2020 will be known as ‘the year live music stopped’. Countless musicians lost their primary revenue source and hundreds of hospitality industry venues dependent on live music shuttered forever. Despite almost 5000 venues and promoters across the country receiving billions in federal funding under the Save Our Stages Act, full recovery seems impossible. The industry hoped for recovery in 2021, but another winter season of social distancing and empty venues seems likely. Live music streaming is the answer.
The truth is, this never should have happened. A global pandemic wasn’t exactly expected and was certainly unwanted. But the profound reliance of musicians on in-person events should not have been so damaging this deep into the age of the internet. It’s high time that contemporary communications and business tools be introduced for working musicians. Beginning with an easily accessible, (nearly) DIY live music platform for musical artists and audiences alike.
Live streamed concerts are the future of music
Live music and social events are inherent to all humans and cultures worldwide and throughout the ages. On-demand entertainment has been among the fastest growing and most profitable features offered online in the last decade. Oddly, most gigs are still contracted and paid for in the same ways as half a century ago.
For more perspective, there are over 23 million musicians in the United States alone. Fewer than 150,000 of those musicians are actually employed in full-time or part-time jobs. And, for the latter group, 47% of income comes from live performance or salaries. The same live performances that have been all but left for dead in this historical pandemic.
While some may prefer in-person events, there are others who prefer enjoying live performances in a more intimate setting. Or folks who just aren’t able to attend in-person events as often as they would like to. Live streamed concerts aren’t just an option for the future of music – they’re a natural evolution of live events.
What’s in a live music streaming platform?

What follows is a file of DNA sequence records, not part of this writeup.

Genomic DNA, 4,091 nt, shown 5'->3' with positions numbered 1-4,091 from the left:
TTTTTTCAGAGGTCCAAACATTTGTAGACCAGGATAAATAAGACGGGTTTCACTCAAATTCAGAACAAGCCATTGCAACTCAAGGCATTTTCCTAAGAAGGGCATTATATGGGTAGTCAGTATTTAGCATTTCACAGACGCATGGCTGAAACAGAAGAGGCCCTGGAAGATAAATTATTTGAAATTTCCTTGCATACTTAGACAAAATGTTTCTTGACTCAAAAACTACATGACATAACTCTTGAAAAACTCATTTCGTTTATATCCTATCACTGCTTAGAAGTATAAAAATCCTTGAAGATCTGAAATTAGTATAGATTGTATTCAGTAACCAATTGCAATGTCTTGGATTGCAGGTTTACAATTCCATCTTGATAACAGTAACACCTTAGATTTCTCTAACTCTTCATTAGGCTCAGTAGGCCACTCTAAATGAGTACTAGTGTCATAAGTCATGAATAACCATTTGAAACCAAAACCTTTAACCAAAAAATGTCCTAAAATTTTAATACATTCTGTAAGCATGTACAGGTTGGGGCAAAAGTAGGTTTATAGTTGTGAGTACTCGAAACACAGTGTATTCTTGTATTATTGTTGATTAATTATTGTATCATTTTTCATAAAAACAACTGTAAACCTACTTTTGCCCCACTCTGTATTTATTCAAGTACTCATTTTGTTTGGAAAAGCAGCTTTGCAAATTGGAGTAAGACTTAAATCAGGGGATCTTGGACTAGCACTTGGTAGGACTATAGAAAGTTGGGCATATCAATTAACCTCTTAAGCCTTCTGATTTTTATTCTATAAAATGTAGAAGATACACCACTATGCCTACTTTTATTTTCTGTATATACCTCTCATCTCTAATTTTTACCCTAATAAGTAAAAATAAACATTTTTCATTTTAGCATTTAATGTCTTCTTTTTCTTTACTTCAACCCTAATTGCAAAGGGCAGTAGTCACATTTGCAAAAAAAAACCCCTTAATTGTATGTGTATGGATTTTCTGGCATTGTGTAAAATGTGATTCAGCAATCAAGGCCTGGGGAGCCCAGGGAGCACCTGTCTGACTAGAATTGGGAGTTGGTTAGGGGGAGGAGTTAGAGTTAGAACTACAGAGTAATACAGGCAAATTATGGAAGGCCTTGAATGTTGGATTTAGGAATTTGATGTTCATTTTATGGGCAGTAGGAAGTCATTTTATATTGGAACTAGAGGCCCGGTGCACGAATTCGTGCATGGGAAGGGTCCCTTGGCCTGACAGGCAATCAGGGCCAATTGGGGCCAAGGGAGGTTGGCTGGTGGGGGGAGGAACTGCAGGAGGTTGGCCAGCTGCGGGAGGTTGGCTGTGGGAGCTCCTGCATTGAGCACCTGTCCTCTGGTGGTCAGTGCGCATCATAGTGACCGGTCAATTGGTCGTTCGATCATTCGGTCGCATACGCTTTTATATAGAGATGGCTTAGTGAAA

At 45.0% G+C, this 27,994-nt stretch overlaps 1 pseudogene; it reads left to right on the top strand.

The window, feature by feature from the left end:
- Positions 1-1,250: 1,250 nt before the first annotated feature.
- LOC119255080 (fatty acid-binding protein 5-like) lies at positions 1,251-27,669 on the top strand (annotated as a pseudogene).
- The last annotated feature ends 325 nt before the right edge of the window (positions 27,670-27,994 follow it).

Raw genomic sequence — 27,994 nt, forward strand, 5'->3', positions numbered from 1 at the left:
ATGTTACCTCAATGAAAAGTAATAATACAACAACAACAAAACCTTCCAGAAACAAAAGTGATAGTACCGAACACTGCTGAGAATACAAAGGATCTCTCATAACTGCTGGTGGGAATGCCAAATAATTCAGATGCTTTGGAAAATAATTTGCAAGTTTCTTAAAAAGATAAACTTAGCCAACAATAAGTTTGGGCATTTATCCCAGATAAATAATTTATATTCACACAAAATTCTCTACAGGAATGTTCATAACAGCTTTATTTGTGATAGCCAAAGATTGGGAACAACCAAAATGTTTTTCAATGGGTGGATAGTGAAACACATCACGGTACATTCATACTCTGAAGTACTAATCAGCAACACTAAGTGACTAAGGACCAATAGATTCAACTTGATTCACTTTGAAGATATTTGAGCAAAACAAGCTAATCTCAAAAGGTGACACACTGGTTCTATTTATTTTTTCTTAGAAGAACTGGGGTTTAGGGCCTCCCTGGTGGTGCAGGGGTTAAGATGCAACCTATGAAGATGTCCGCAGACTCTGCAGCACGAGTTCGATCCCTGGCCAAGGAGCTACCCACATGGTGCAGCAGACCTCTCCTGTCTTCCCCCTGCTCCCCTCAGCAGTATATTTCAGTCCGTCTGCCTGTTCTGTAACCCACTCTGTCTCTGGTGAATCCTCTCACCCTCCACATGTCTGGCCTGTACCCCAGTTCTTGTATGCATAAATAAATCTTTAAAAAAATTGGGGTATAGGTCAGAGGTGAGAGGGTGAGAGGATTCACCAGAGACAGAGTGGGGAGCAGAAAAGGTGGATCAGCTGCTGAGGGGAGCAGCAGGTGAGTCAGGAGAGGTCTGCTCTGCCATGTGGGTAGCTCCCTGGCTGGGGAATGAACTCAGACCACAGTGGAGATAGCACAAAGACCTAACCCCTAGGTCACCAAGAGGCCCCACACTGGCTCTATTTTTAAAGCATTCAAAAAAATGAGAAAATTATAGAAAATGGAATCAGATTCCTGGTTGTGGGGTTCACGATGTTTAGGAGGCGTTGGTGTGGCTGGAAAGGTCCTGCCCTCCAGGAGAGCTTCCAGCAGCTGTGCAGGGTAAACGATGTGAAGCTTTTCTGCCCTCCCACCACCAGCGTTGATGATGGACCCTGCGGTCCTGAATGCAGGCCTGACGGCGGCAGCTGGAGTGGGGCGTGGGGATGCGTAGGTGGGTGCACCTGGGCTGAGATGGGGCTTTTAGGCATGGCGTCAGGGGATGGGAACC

Like with any new application of technology, it will take years, if not decades, to perfect consumer-focused platforms for broadcasting live music online. Virtuosica is where it begins.
Just a platform for live video broadcasting isn’t enough though. That option has already been around for a while. Anyone can grab a smartphone and an instrument, if they have the skills, and go live online. Solutions for guaranteed, secure payment and interaction with audiences seem to be the missing links. Virtuosica has built those missing links, and everything in between.
Introducing dynamic-demand content
On-demand content is a term that we’ve all come to be thick as thieves with in this pandemic. But have you ever heard of dynamic-demand content?
The term, coined by Virtuosica Inc., is based on on-demand content, combined with the lesser known concept of dynamic demand response in electrical power delivery. The gist of this other, less familiar concept is that intermittent power loads switch themselves on and off at just the right time, to balance the overall grid load with power generation, by monitoring the frequency of the power grid and to ultimately reduce critical power mismatches.
The concept of dynamic-demand content works exactly the same way. The idea is to optimize already intermittent live performances by musicians, at optimal times, to meet the volatile changes in demand from audiences.
But we’re making it sound far more complicated than it is. Let’s take that from the top.
Virtuosica provides individual audience members with the place and tools to find the right musicians for their private events. The live music marketplace platform also offers musicians the tools to be discovered, hired, paid, and broadcast the performance live. And we’re calling it delivery of dynamic-demand content.